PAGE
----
CHICO – Following the decision by Chico City Council to dissolve the Climate Action Commission and reform it into a committee to meet upon request at the last meeting, reactions from community members and environmentalists intensify.
The decision was made at the September 21 meeting when the board was asked to confirm four appointments to the Climate Action Commission.
The Director of Community Development for Planning and Housing, Brendan Vieg, answered questions from the board.
Vieg said it was only in the past two years that the Climate Action Commission has become a standing commission. Previously, the commission was a sustainability working group that met “about nine times a year”.
“Sustainability is present throughout our overall plan. The Climate Action Commission focuses on reducing greenhouse gas emissions and adaptation and resilience to climate change. It’s very targeted, ”Vieg said. “There are a number of communities that (have climate commissions). I would say North Sacramento, there probably aren’t that many. Chico has a lot of things north of Sacramento that a lot of communities don’t.
While large cities like Sacramento have committees to respond to the climate, smaller communities, including Davis and St. Helena, also have committees to respond to climate concerns, the vice-chairman of the Commission noted. climate action, Mark Stemen.
“I think if anything has become clear over the past three years with fires, droughts, empty Lake Oroville and heat waves, it’s that climate change is an all-bridge effort, not a one-time effort, ”Stemen said. “I think the idea that we can sort of deal with climate change when it’s practical is really depressing and disappointing.”
Stemen added that doing climate-related business elsewhere is a more expensive initiative, with the commission having only one associated employee.
“There are other places that could do it like the city council, but it’s the most expensive place in town. When city council meets you have all these chiefs of staff and it’s really heavy on staff and really expensive, ”Stemen said. “Our commission has only one. A staff member who is an associated staff member. It’s not a lot of money.
Stemen said that in addition to being disappointed with the city council’s decision to dissolve the commission, he worries about what children will think when they see a reverse trend in the fight against the climate.
“I can’t imagine what that means for someone who is 14, still can’t vote for four years,” Stemen said. “It’s one thing to hope that we’re moving forward, it’s really hard to say ‘Have hope, we’re going our separate ways.’
The motion to dissolve the committee came from Councilor Sean Morgan, although questions came primarily from Mayor Andrew Coolidge and Deputy Mayor Kasey Reynolds.
“It seems to me that if we made it into a committee that got together to achieve our certain goals as a city, we could potentially save staff time and maybe recruiting could actually be a little more interesting.” Reynolds said following information given by Vieg.
Asked about other comments on Monday, Morgan referenced his newsletter in which he said he understood the concerns but reaffirmed the city will continue to focus on climate sustainability.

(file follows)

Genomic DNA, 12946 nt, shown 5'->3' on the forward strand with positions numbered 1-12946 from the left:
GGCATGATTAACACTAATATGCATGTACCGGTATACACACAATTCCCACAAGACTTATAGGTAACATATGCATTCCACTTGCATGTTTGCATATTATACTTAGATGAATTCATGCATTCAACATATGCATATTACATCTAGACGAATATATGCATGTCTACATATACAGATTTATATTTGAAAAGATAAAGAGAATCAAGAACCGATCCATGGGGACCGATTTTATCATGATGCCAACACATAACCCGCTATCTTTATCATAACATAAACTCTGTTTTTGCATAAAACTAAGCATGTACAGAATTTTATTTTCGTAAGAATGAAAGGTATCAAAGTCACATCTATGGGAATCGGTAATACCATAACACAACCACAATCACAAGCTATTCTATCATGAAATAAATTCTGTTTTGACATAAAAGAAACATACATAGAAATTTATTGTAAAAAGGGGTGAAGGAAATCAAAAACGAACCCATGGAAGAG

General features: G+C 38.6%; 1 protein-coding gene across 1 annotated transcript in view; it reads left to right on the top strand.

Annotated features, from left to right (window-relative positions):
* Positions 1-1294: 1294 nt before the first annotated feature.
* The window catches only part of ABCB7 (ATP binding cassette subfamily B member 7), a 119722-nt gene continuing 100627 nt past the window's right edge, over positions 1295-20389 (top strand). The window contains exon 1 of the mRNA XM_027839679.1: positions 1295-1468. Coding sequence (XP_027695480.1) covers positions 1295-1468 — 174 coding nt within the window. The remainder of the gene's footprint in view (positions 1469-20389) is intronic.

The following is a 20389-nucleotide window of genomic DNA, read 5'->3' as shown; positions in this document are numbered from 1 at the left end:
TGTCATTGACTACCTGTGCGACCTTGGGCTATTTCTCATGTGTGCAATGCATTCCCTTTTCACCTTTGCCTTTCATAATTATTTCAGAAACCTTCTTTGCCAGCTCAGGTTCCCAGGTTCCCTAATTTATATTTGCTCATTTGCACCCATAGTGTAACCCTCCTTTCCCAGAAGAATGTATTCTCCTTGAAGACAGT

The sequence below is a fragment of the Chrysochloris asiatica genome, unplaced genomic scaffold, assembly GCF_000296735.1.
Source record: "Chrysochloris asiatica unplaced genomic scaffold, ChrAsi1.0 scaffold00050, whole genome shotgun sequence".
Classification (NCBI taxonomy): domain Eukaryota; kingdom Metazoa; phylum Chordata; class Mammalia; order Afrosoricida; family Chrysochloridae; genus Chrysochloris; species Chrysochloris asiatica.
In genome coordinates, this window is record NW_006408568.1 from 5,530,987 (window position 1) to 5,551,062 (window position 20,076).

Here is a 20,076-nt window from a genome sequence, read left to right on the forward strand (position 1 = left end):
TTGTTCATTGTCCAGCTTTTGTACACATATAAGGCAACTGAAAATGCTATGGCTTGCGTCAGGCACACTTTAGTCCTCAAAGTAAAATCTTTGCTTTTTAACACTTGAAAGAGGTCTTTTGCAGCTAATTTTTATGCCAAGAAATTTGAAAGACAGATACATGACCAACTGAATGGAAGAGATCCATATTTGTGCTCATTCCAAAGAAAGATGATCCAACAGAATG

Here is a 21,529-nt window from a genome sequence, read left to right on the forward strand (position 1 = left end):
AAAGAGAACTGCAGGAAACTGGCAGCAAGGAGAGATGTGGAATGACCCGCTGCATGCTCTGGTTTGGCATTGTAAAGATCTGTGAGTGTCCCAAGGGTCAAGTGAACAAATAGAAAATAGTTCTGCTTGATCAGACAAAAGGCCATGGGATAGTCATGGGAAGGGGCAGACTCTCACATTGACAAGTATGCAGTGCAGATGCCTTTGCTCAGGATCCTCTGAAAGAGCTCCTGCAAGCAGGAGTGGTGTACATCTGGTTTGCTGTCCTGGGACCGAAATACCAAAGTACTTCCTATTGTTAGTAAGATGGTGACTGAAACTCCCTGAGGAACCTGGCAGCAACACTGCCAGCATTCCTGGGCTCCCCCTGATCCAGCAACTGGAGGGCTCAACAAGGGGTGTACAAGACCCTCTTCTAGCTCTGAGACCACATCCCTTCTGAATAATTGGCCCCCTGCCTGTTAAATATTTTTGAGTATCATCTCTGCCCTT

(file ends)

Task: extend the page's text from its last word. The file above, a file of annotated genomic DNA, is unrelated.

“The board regularly creates commissions and committees for special needs. Most are dissolved when their work is done. The Climate Action Commission was put into the code for unknown reasons, ”Morgan wrote. “Their work is mandated by the state and included in the General Plan of Chico. Turning the commission into an an-hoc committee that meets when necessary allows for efficiency (which is rarely seen in government) and enforcement. When staff need direction, the same committee members will be available to guide them, we just won’t require a regular meeting once a month.
Butte Environmental Council chief executive Caitlin Dalby said that aside from the decision to dissolve, Tuesday’s vote also violated Brown’s Law.
“Action like this to dissolve a committee takes more than just a vote,” said Dalby. “Even on an issue such as this or the like, must first be an agenda item which is scheduled for discussion and action and placed on the agenda with 72 hours notice to the public. . “
Dalby added that by dissolving the commission and reforming into a committee to meet on demand, it will also change the way the committee is selected.
“Instead of having nominations and the process for verifying those nominations, an ad hoc committee would report strictly to the mayor,” said Dalby. “It’s a little worrying because it makes it less representative of our people and how our city voted.”
Dalby said removing the commission also creates a wrinkle in future developments as the climate action plan designed by the commission is regularly updated by members.
“All of the development that we always talk about has to happen in Chico, especially for low income housing, and to really make Chico a more sustainable place, not only environmentally but also financially, we need this plan. action that has been being developed by the commission to be adopted by city council, ”said Dalby. “In the process, we need it to be reviewed and revised over time as things change.”
The vote to dissolve the Climate Action Commission and reform it to meet on demand received a 5-2 vote without the support of Councilor Dale Bennett and Councilor Alex Brown.
“I don’t think anyone came into this particular agenda item thinking that the Climate Action Commission was going to be dissolved,” Brown said. “I shouldn’t be surprised but I am.”